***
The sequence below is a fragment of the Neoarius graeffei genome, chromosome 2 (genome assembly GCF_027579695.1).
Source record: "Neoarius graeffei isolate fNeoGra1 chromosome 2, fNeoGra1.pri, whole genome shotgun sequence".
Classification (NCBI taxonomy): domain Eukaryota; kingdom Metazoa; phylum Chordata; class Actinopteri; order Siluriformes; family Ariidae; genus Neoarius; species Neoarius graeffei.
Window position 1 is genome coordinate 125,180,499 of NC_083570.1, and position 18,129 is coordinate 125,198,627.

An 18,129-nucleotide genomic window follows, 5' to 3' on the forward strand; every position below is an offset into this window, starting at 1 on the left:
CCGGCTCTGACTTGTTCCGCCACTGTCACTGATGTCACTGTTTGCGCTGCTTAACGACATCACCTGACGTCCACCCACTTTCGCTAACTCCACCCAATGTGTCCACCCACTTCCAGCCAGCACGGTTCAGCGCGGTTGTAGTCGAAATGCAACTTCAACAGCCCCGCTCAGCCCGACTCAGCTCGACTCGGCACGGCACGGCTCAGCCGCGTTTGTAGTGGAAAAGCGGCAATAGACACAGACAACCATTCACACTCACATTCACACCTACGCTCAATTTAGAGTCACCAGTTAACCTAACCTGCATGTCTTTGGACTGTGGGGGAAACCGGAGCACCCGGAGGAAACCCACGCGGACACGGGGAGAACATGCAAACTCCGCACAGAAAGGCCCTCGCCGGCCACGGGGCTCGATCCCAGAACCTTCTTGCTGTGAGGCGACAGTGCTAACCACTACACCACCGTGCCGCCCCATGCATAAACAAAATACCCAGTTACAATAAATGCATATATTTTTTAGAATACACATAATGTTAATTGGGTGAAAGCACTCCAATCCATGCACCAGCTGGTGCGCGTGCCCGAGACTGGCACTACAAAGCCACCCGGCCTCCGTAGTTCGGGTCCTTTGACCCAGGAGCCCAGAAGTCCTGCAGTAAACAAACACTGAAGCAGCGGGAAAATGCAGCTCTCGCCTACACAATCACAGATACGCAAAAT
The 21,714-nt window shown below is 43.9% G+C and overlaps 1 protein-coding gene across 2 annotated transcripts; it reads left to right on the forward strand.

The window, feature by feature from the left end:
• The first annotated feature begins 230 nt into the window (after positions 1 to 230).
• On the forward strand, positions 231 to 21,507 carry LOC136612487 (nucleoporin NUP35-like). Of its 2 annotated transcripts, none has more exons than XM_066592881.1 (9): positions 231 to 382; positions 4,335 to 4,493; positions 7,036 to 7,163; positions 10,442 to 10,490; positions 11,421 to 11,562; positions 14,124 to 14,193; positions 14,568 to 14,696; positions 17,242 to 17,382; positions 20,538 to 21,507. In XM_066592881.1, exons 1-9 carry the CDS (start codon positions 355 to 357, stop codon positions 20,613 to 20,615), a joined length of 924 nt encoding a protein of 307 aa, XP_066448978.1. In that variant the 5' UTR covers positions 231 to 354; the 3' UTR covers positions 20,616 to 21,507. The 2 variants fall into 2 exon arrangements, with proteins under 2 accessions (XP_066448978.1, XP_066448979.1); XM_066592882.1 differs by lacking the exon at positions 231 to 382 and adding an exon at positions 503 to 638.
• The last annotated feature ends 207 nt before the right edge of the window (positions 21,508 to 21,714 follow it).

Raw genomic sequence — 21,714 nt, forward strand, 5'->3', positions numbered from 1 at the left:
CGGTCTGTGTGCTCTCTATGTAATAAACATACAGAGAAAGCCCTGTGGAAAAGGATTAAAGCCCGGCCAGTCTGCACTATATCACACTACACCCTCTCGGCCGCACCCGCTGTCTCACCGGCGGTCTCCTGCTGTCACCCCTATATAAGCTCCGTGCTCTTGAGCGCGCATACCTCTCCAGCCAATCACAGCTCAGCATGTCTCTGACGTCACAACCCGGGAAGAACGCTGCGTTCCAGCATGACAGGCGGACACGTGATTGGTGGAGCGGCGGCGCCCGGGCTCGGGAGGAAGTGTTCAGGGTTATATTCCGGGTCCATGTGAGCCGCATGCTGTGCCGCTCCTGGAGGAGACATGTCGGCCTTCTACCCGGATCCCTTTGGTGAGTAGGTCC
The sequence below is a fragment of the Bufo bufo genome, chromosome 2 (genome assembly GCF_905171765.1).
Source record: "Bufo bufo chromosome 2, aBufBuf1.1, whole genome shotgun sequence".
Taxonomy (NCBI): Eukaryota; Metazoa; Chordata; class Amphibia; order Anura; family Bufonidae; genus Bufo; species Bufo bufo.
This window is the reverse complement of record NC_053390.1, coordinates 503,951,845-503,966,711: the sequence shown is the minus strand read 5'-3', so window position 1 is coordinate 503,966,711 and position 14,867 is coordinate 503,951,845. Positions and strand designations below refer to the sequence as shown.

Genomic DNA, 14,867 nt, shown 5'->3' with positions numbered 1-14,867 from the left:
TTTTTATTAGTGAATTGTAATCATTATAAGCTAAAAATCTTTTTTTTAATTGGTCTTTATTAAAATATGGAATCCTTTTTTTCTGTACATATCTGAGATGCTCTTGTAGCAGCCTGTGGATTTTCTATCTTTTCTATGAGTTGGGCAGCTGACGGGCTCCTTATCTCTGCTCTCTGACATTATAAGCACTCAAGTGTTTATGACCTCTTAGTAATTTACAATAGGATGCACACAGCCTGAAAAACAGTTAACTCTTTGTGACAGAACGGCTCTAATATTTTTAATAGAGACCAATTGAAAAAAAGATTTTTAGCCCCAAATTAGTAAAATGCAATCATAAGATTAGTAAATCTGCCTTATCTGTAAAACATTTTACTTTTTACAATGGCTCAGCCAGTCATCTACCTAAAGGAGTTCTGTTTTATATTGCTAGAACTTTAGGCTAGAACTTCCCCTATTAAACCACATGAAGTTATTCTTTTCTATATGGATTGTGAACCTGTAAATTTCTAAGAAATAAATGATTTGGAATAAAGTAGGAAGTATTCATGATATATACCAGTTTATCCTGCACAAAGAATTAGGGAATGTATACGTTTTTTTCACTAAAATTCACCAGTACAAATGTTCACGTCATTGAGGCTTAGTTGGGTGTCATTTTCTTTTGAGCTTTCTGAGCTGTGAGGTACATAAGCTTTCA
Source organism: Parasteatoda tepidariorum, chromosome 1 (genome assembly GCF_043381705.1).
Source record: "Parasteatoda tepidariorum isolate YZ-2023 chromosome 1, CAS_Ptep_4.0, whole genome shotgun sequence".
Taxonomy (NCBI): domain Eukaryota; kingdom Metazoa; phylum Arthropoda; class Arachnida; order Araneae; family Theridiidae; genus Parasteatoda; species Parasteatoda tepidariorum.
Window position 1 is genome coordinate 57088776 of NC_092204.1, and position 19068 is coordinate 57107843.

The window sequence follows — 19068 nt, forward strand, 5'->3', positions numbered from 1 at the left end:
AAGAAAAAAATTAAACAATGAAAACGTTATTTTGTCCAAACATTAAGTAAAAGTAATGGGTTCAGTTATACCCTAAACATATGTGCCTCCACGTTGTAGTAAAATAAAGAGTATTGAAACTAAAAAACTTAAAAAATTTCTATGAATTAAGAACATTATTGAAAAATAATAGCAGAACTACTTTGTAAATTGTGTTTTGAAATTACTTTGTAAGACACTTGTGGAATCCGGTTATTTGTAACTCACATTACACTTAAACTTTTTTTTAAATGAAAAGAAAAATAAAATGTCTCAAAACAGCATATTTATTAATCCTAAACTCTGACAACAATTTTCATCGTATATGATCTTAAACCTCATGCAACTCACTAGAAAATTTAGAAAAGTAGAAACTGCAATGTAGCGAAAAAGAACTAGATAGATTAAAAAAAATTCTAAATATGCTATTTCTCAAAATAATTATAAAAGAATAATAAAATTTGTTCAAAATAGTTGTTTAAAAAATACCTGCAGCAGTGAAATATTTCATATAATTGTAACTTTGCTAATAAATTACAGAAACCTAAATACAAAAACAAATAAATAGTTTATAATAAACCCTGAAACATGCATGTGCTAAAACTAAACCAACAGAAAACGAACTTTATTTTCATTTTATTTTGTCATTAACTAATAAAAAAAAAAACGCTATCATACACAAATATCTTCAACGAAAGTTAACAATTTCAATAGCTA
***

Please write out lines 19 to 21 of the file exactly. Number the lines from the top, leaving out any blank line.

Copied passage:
TTTTTATTAGTGAATTGTAATCATTATAAGCTAAAAATCTTTTTTTTAATTGGTCTTTATTAAAATATGGAATCCTTTTTTTCTGTACATATCTGAGATGCTCTTGTAGCAGCCTGTGGATTTTCTATCTTTTCTATGAGTTGGGCAGCTGACGGGCTCCTTATCTCTGCTCTCTGACATTATAAGCACTCAAGTGTTTATGACCTCTTAGTAATTTACAATAGGATGCACACAGCCTGAAAAACAGTTAACTCTTTGTGACAGAACGGCTCTAATATTTTTAATAGAGACCAATTGAAAAAAAGATTTTTAGCCCCAAATTAGTAAAATGCAATCATAAGATTAGTAAATCTGCCTTATCTGTAAAACATTTTACTTTTTACAATGGCTCAGCCAGTCATCTACCTAAAGGAGTTCTGTTTTATATTGCTAGAACTTTAGGCTAGAACTTCCCCTATTAAACCACATGAAGTTATTCTTTTCTATATGGATTGTGAACCTGTAAATTTCTAAGAAATAAATGATTTGGAATAAAGTAGGAAGTATTCATGATATATACCAGTTTATCCTGCACAAAGAATTAGGGAATGTATACGTTTTTTTCACTAAAATTCACCAGTACAAATGTTCACGTCATTGAGGCTTAGTTGGGTGTCATTTTCTTTTGAGCTTTCTGAGCTGTGAGGTACATAAGCTTTCA
Source organism: Parasteatoda tepidariorum, chromosome 1 (genome assembly GCF_043381705.1).
Source record: "Parasteatoda tepidariorum isolate YZ-2023 chromosome 1, CAS_Ptep_4.0, whole genome shotgun sequence".